... If Republican Pearl Kim defeats Democrat Mary Scanlon in the 5th congressional district, which covers Delaware County and other slices of the Philadelphia suburbs, she will be the first woman of color elected to Congress in Pennsylvania history. But that’s not why she’s running. The daughter of parents who immigrated from South Korea, and a survivor of cancer and campus sexual assault, said she sees the forgotten and hears the voiceless. “If someone is hurting, I’m helping,” said the 39-year-old special victims prosecutor. Continue reading
I was delighted to read the wonderful article about Pearl Kim, who is running as a Republican in the US House race in the former 7th, and now 5th, US Congressional District. [“Former Flourtown resident makes waves as a GOP house candidate in PA 5th.” Sept. 27] I applaud the Chestnut Hill Local in publishing her compelling story as an Asian-American woman whose immigrant parents came to America from South Korea with virtually nothing and went on to become educated professionals and successful members of their community. Her parents obviously imparted their strong value system to Pearl and her brother. Continue reading
She hasn’t won a single political race yet but Pearl Kim, the Republican candidate for the newly-created 5th Congressional District in Pennsylvania, is already a darling of the national media. On an early sunny September morning, Kim, 39, who grew up in Flourtown and graduated from Plymouth-Whitemarsh High School, turned out for a typical candidate’s ‘meet and greet’ at the Radnor train station to shake hands and get face time with potential voters in the district encompassing parts of Chester, Delaware, Montgomery Counties and Philadelphia. Not typical was the Vice media production crew in tow to capture her encounters with morning commuters. Producers for the media powerhouse selected Kim to profile in a documentary web series that debuts in October featuring four female candidates running as first-time candidates this election season. Continue reading
At least four Korean-American candidates are still running for seats in Congress. The last Korean-American member of Congress left office in 1999. Naysayers told Jay Kim not to run. But that didn’t stop the South Korea-born engineer from showing up to an open debate back in the early ’90s with a slew of candidates eyeing a seat in Southern California’s newly created 41st Congressional District. “I was really nervous, I couldn’t breathe well,” Kim, now 79, said during a recent Skype interview from Seoul, South Korea, where he lives. “I said, ‘What am I doing here. I don’t have a chance anyway.’” Continue reading
The Republican candidate in the 7th U.S. Congressional District special election this November will be Pearl Kim, the GOP nominee for the 5th Congressional District race the same day. Kim, a former senior deputy attorney general of Pennsylvania and special victims unit prosecutor, was selected by Republican conferees Wednesday evening to fill the vacancy left in the 7th district by former U.S. Rep. Patrick Meehan, R-7 of Chadds Ford. Meehan resigned in April after a controversy because he used taxpayer money to settle a harassment claim brought by a former female staffer. Continue reading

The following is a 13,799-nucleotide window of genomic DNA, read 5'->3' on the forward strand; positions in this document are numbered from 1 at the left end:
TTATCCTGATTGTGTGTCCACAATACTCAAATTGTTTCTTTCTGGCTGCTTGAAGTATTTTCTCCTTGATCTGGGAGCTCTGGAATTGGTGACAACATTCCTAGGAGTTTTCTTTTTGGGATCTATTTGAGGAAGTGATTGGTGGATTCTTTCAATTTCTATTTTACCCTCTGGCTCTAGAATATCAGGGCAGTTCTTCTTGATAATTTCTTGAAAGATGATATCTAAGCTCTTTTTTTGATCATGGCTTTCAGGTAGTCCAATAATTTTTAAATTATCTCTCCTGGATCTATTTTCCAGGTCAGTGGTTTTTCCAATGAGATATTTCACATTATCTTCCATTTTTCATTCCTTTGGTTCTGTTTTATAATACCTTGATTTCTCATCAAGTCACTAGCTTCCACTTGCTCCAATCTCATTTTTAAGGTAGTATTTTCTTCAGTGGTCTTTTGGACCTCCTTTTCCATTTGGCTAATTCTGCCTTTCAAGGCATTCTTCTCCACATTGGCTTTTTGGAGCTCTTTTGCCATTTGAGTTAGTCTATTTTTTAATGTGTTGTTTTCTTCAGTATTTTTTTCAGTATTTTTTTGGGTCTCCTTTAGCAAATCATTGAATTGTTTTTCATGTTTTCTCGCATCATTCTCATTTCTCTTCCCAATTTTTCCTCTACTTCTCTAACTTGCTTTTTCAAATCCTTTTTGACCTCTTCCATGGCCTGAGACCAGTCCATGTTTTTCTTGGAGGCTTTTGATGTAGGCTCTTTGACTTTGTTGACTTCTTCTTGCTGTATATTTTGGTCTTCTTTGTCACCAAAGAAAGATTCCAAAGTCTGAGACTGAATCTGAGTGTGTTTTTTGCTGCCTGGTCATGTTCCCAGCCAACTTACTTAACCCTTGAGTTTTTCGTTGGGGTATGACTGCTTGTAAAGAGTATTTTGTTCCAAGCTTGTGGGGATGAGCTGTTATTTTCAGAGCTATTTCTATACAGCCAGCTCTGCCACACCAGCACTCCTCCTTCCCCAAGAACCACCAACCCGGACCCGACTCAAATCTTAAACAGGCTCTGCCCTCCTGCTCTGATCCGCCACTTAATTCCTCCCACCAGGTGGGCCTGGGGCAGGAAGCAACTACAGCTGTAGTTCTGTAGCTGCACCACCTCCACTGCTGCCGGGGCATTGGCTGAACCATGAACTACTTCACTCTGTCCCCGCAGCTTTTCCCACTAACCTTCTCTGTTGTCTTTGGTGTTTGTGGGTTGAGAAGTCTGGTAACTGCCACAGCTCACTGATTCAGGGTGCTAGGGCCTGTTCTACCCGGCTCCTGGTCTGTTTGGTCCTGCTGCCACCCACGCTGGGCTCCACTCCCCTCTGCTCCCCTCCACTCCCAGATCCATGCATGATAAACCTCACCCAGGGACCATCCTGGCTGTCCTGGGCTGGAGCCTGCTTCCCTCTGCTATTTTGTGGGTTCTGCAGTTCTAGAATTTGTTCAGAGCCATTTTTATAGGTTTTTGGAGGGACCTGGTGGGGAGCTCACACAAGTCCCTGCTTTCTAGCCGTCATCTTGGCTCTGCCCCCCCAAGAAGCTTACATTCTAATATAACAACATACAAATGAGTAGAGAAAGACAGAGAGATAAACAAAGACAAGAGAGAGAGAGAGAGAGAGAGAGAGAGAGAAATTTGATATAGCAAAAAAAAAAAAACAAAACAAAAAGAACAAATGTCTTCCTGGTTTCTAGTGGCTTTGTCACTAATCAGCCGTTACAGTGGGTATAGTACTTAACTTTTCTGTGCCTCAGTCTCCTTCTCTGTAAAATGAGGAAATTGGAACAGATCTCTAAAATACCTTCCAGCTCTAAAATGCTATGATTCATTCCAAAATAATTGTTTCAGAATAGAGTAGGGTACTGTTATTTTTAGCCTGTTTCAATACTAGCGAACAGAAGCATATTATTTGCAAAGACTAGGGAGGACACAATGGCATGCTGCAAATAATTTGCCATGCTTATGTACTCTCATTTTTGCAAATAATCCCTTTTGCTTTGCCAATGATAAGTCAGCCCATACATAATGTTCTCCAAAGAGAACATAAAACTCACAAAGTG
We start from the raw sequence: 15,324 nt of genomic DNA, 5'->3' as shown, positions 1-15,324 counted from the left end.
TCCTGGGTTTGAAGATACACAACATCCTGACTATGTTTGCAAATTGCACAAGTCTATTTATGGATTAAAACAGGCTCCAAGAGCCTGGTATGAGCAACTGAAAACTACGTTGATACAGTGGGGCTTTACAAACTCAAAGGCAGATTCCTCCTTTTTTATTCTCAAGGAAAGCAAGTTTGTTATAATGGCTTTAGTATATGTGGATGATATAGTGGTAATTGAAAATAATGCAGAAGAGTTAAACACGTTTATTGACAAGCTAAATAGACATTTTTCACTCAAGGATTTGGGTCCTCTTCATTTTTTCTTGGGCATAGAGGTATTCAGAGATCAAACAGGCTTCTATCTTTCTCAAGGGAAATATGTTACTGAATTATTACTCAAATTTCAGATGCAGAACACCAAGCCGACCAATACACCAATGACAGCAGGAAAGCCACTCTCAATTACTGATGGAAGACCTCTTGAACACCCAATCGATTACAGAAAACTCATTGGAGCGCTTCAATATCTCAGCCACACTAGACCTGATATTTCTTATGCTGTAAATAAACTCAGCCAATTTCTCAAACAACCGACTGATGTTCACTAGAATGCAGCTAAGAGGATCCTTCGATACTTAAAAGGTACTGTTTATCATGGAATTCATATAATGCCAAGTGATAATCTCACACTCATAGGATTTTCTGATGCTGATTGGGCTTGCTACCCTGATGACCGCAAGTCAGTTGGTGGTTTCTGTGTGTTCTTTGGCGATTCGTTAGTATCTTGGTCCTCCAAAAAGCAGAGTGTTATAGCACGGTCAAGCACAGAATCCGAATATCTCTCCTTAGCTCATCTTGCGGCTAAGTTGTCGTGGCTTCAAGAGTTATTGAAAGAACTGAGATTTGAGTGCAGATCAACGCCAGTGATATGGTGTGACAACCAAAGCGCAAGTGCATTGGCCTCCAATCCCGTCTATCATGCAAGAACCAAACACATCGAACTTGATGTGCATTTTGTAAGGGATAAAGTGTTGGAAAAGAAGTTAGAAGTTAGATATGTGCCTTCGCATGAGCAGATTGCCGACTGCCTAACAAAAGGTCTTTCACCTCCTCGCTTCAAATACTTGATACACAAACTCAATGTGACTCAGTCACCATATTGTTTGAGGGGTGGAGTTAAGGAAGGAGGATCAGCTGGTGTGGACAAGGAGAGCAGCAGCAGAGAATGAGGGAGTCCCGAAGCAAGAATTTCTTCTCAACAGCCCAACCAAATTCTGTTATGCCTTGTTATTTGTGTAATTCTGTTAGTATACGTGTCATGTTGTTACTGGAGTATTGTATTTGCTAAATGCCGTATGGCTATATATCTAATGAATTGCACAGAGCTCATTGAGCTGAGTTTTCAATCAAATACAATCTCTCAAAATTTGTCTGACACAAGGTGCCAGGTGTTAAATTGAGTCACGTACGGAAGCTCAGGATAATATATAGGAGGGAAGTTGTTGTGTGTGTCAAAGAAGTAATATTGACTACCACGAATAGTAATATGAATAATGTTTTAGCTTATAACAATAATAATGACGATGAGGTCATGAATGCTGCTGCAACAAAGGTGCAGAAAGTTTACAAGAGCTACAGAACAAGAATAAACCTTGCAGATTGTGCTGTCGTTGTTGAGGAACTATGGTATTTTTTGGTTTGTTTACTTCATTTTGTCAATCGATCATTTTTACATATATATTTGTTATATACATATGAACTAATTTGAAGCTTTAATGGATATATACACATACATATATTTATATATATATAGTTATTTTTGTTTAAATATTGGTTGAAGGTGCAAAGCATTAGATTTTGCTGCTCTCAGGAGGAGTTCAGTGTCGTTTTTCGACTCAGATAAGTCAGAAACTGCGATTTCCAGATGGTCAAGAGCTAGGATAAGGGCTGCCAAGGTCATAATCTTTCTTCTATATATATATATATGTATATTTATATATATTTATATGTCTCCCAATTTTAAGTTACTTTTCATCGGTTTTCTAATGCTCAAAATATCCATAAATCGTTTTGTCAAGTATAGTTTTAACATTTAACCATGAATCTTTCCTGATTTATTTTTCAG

SPRINGFIELD >> Pearl Kim is in a hurry. The 39-year-old Radnor resident said her life experiences led to her decision to run for Congress for the newly created 5th District. She’s trying to live up to her mantra: Be the change that you want to see in the world. Kim grew up in Flourtown and graduated from Plymouth Whitemarsh High School, a first-generation American raised by her mother, Dr. Hi Sook Kim, a retired pediatrician, and father Dr. Kook Kan Kim, a dentist, who emigrated from South Korea. Kim studied fine arts at Bryn Mawr College through a joint program with Haverford College, she said. Continue reading
The similarities are uncanny. In 1992, the year after Anita Hill’s testimony about Clarence Thomas ignited a national debate on sexual harassment, a record 24 women were newly elected to the House of Representatives, increasing female membership by 60 percent. In 2018, the year after #MeToo swept across the country, some 527 women have launched campaigns for House and Senate seats. Pundits called 1992 “The Year of the Woman.” In 2018, observers are using the term again. It’s too early to know if this year will yield another bumper crop of new Congresswomen. But the effects of the wave are obvious here. Continue reading
BBC – Two women competing for a congressional seat in Pennsylvania say they are motivated by the #MeToo movement. They tell Rajini Vaidyanathan what it's like running in a state that has no women in Congress.